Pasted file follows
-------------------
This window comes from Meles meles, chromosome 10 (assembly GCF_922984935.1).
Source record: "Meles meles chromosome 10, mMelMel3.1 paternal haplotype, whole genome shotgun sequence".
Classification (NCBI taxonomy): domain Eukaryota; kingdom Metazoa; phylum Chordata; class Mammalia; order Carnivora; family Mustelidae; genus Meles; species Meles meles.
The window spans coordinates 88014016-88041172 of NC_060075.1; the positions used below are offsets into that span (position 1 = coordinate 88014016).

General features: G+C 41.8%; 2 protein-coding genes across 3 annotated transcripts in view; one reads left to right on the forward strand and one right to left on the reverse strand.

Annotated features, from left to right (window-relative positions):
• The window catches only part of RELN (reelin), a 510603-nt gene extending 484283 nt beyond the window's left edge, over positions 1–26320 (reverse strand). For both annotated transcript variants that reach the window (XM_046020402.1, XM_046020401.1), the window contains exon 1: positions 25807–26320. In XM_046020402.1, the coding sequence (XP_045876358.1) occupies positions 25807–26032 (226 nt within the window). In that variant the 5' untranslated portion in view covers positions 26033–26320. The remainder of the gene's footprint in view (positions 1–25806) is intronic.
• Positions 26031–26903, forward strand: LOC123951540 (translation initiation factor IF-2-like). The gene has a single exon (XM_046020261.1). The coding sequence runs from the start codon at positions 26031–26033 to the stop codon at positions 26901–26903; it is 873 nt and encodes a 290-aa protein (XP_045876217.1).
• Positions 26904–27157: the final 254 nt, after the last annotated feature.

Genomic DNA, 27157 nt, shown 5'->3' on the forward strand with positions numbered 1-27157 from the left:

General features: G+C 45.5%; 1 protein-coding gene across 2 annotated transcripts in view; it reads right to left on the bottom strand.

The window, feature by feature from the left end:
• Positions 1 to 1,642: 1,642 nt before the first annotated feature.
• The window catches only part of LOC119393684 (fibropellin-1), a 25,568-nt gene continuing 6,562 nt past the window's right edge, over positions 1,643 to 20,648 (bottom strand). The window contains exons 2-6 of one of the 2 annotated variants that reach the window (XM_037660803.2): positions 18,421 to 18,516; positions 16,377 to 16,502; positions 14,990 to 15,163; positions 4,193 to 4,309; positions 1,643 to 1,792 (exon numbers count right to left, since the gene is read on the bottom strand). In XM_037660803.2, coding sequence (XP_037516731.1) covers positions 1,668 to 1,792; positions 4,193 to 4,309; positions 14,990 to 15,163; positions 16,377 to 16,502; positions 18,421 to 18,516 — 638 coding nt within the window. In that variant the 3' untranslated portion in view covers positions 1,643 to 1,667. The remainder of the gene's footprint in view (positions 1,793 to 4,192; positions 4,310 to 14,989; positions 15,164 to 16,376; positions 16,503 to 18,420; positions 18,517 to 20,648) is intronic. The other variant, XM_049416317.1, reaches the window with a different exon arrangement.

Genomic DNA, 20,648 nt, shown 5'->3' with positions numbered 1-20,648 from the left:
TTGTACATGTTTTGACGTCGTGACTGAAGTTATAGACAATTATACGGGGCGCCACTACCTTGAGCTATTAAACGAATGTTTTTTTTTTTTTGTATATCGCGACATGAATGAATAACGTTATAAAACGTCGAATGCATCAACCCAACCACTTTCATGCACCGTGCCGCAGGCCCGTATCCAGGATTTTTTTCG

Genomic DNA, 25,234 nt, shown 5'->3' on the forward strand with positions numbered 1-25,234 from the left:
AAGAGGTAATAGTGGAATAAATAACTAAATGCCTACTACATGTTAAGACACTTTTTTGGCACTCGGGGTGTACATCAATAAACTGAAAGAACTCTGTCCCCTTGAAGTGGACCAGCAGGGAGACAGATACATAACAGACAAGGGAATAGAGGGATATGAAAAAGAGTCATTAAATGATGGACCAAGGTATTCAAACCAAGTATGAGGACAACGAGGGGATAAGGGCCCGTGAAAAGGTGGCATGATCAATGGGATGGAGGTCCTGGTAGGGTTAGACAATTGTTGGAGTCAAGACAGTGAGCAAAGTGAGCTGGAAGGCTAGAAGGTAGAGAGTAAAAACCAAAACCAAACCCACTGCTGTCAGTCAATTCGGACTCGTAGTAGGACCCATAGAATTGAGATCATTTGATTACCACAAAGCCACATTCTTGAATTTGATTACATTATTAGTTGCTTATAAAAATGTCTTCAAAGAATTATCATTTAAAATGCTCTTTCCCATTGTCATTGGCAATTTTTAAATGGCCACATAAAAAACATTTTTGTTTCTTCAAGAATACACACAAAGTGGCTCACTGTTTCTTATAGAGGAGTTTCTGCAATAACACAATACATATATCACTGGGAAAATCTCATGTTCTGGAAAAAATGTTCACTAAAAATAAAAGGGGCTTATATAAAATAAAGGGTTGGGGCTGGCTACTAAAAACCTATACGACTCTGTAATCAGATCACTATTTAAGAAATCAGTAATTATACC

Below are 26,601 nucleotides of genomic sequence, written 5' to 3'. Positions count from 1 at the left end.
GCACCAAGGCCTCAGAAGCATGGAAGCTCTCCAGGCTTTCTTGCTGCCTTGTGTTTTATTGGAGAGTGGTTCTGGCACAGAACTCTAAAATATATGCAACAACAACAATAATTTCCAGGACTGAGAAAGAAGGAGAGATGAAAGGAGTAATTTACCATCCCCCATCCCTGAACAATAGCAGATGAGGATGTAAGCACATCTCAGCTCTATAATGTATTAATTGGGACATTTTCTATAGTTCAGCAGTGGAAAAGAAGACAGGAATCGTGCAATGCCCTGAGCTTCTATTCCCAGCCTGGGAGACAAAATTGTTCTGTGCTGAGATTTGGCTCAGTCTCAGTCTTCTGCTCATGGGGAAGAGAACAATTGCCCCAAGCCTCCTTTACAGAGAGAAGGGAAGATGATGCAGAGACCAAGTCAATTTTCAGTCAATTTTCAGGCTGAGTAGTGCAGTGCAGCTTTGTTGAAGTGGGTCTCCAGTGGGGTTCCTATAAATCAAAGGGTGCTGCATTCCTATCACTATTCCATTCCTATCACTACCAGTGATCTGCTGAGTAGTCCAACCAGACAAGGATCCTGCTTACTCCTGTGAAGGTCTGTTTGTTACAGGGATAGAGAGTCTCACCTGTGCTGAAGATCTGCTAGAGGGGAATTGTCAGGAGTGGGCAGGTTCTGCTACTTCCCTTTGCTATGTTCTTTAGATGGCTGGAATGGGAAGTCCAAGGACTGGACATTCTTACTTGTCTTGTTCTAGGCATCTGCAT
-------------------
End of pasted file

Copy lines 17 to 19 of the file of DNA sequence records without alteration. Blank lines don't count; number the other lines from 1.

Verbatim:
Genomic DNA, 25,234 nt, shown 5'->3' on the forward strand with positions numbered 1-25,234 from the left:
AAGAGGTAATAGTGGAATAAATAACTAAATGCCTACTACATGTTAAGACACTTTTTTGGCACTCGGGGTGTACATCAATAAACTGAAAGAACTCTGTCCCCTTGAAGTGGACCAGCAGGGAGACAGATACATAACAGACAAGGGAATAGAGGGATATGAAAAAGAGTCATTAAATGATGGACCAAGGTATTCAAACCAAGTATGAGGACAACGAGGGGATAAGGGCCCGTGAAAAGGTGGCATGATCAATGGGATGGAGGTCCTGGTAGGGTTAGACAATTGTTGGAGTCAAGACAGTGAGCAAAGTGAGCTGGAAGGCTAGAAGGTAGAGAGTAAAAACCAAAACCAAACCCACTGCTGTCAGTCAATTCGGACTCGTAGTAGGACCCATAGAATTGAGATCATTTGATTACCACAAAGCCACATTCTTGAATTTGATTACATTATTAGTTGCTTATAAAAATGTCTTCAAAGAATTATCATTTAAAATGCTCTTTCCCATTGTCATTGGCAATTTTTAAATGGCCACATAAAAAACATTTTTGTTTCTTCAAGAATACACACAAAGTGGCTCACTGTTTCTTATAGAGGAGTTTCTGCAATAACACAATACATATATCACTGGGAAAATCTCATGTTCTGGAAAAAATGTTCACTAAAAATAAAAGGGGCTTATATAAAATAAAGGGTTGGGGCTGGCTACTAAAAACCTATACGACTCTGTAATCAGATCACTATTTAAGAAATCAGTAATTATACC

Below are 26,601 nucleotides of genomic sequence, written 5' to 3'. Positions count from 1 at the left end.